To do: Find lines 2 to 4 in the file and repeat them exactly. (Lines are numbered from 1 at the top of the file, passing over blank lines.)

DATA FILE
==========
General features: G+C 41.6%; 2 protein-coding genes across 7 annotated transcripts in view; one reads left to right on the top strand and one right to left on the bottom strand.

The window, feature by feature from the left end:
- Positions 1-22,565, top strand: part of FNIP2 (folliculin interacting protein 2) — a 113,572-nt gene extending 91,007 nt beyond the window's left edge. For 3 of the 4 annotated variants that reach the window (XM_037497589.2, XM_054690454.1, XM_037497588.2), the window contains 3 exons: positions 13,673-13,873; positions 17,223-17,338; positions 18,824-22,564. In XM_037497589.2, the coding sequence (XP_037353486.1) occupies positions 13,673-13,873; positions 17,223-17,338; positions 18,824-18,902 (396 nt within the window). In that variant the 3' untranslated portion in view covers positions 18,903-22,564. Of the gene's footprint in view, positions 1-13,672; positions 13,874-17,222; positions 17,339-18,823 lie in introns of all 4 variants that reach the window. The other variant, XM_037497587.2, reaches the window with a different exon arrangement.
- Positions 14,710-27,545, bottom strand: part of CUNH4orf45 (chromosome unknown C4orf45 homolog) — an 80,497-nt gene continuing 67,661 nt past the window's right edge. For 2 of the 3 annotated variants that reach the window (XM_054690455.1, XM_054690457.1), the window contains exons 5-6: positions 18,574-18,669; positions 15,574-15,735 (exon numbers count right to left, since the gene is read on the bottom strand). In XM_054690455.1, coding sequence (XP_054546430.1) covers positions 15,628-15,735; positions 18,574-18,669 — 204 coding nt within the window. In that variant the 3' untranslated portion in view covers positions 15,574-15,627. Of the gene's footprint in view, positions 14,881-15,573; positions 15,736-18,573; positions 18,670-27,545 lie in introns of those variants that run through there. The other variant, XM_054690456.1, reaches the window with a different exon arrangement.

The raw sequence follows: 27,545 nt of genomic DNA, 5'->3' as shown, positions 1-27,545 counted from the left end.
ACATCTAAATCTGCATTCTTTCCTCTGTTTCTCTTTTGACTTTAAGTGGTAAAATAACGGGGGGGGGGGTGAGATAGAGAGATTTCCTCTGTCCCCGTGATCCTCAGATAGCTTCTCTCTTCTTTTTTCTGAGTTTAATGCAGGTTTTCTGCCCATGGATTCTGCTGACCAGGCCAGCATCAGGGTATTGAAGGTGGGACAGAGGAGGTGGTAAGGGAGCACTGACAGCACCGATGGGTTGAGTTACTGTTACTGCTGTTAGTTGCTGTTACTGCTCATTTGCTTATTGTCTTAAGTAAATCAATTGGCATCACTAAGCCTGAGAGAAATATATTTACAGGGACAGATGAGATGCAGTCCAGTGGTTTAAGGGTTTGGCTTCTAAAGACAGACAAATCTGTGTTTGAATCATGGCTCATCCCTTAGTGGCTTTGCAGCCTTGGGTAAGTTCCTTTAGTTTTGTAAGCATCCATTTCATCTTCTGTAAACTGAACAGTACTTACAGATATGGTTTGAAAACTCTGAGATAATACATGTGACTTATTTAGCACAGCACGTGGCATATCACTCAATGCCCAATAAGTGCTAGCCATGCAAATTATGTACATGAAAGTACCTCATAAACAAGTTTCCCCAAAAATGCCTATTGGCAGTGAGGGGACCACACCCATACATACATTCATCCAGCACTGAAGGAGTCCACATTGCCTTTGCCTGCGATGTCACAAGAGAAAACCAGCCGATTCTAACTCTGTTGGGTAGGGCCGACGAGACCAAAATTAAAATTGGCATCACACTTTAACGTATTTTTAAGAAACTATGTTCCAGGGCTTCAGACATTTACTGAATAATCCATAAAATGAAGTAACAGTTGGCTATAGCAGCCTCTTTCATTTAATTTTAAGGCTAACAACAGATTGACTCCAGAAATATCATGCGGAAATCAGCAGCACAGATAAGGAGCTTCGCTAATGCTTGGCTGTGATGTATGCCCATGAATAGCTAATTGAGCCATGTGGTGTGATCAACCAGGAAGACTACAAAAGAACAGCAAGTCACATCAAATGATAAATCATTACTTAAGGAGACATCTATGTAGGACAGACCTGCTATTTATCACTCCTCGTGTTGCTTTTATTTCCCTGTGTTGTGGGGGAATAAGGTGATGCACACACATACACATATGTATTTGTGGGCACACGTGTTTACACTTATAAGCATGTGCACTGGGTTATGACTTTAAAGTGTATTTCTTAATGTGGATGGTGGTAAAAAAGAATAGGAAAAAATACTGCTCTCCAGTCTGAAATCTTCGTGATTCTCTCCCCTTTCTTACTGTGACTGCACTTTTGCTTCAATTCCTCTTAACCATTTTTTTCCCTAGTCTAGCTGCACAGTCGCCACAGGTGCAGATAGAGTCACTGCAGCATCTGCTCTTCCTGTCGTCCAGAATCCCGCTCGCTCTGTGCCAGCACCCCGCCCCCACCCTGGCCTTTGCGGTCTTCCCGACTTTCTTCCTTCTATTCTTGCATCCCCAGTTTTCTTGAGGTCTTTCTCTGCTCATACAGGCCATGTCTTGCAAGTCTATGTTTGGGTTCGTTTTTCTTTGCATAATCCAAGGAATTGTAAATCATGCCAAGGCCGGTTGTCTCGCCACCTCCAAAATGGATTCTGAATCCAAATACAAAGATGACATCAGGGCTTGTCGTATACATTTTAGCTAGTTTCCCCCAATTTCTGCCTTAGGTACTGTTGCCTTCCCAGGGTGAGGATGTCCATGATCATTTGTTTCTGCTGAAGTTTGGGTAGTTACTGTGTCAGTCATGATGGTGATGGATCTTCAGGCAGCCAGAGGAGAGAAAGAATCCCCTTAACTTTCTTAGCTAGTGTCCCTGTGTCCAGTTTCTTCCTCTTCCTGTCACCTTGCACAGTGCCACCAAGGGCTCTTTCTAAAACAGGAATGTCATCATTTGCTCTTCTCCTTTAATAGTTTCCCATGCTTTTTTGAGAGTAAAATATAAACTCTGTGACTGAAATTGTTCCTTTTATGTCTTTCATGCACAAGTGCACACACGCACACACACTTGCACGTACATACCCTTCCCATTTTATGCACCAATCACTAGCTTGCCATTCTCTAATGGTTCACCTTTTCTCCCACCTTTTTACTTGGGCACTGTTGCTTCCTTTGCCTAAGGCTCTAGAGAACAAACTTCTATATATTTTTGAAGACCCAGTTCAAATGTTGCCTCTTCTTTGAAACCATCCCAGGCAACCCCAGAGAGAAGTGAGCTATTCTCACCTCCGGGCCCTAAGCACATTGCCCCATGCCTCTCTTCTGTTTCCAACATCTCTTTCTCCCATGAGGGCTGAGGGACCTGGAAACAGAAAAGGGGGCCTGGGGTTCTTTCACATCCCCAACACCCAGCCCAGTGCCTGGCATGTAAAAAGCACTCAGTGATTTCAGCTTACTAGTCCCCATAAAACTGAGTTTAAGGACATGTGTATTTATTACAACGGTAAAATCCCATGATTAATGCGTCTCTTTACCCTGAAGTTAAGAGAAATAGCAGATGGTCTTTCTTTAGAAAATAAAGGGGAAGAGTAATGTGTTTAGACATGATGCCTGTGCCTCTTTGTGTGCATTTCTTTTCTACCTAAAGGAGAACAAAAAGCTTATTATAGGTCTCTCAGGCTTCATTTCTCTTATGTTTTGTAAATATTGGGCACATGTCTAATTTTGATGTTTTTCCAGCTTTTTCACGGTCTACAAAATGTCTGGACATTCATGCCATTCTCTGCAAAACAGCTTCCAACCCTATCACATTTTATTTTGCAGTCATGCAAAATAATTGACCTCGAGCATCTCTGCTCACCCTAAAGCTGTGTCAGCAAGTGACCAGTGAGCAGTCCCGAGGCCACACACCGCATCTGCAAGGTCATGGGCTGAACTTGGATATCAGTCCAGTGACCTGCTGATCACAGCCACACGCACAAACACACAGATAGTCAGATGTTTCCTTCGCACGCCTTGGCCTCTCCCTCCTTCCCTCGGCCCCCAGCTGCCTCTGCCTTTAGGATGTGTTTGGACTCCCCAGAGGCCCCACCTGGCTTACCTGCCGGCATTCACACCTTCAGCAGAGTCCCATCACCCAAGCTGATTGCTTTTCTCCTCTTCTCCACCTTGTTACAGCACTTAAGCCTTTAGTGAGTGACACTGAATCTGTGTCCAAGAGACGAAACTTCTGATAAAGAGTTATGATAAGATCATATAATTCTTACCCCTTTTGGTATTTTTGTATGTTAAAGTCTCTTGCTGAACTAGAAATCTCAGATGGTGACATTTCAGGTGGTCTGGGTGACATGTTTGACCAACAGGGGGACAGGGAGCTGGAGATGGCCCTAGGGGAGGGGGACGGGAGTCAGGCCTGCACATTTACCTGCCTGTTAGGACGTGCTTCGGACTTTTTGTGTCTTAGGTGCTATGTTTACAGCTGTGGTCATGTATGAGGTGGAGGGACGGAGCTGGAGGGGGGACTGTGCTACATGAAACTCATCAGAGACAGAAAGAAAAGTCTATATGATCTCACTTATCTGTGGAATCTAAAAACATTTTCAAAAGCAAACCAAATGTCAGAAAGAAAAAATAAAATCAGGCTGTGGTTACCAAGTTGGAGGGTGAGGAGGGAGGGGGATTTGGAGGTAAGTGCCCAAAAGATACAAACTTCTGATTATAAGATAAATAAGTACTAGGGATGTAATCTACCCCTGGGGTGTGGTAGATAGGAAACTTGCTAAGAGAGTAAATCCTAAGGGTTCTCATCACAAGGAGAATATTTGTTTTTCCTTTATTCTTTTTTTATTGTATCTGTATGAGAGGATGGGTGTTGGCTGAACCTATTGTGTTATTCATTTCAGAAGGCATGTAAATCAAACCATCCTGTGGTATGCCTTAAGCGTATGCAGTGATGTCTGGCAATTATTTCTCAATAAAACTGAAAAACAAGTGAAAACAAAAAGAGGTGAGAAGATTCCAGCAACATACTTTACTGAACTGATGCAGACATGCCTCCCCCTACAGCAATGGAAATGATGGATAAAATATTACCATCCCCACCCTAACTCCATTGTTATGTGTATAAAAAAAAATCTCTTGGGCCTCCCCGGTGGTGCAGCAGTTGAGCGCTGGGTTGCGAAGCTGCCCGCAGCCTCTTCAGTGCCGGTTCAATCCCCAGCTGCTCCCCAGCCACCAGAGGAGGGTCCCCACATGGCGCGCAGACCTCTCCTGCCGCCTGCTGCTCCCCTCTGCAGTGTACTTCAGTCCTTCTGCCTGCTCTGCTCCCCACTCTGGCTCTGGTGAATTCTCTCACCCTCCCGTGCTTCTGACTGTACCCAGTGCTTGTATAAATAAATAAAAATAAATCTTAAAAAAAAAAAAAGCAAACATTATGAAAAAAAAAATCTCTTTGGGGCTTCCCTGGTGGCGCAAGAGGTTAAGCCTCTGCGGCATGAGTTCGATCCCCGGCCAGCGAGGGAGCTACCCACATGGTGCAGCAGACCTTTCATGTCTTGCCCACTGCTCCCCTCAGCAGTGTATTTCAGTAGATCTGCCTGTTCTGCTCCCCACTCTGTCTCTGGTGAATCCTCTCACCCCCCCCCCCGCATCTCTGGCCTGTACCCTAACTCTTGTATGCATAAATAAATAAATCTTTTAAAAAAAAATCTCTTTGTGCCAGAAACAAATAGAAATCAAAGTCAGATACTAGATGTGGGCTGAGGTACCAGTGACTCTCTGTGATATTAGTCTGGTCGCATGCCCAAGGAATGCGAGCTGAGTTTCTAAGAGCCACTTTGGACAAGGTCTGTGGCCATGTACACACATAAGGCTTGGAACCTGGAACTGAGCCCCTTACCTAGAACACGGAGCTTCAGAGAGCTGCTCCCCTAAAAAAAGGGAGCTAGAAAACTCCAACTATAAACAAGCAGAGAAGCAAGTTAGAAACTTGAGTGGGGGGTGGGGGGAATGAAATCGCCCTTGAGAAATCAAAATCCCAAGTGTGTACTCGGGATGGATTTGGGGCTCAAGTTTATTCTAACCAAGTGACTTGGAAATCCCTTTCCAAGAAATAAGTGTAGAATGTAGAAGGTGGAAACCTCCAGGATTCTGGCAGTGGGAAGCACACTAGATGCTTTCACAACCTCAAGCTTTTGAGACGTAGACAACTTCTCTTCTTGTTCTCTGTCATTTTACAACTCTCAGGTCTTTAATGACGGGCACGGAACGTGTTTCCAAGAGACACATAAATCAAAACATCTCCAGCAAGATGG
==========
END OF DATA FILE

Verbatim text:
The window, feature by feature from the left end:
- Positions 1-22,565, top strand: part of FNIP2 (folliculin interacting protein 2) — a 113,572-nt gene extending 91,007 nt beyond the window's left edge. For 3 of the 4 annotated variants that reach the window (XM_037497589.2, XM_054690454.1, XM_037497588.2), the window contains 3 exons: positions 13,673-13,873; positions 17,223-17,338; positions 18,824-22,564. In XM_037497589.2, the coding sequence (XP_037353486.1) occupies positions 13,673-13,873; positions 17,223-17,338; positions 18,824-18,902 (396 nt within the window). In that variant the 3' untranslated portion in view covers positions 18,903-22,564. Of the gene's footprint in view, positions 1-13,672; positions 13,874-17,222; positions 17,339-18,823 lie in introns of all 4 variants that reach the window. The other variant, XM_037497587.2, reaches the window with a different exon arrangement.
- Positions 14,710-27,545, bottom strand: part of CUNH4orf45 (chromosome unknown C4orf45 homolog) — an 80,497-nt gene continuing 67,661 nt past the window's right edge. For 2 of the 3 annotated variants that reach the window (XM_054690455.1, XM_054690457.1), the window contains exons 5-6: positions 18,574-18,669; positions 15,574-15,735 (exon numbers count right to left, since the gene is read on the bottom strand). In XM_054690455.1, coding sequence (XP_054546430.1) covers positions 15,628-15,735; positions 18,574-18,669 — 204 coding nt within the window. In that variant the 3' untranslated portion in view covers positions 15,574-15,627. Of the gene's footprint in view, positions 14,881-15,573; positions 15,736-18,573; positions 18,670-27,545 lie in introns of those variants that run through there. The other variant, XM_054690456.1, reaches the window with a different exon arrangement.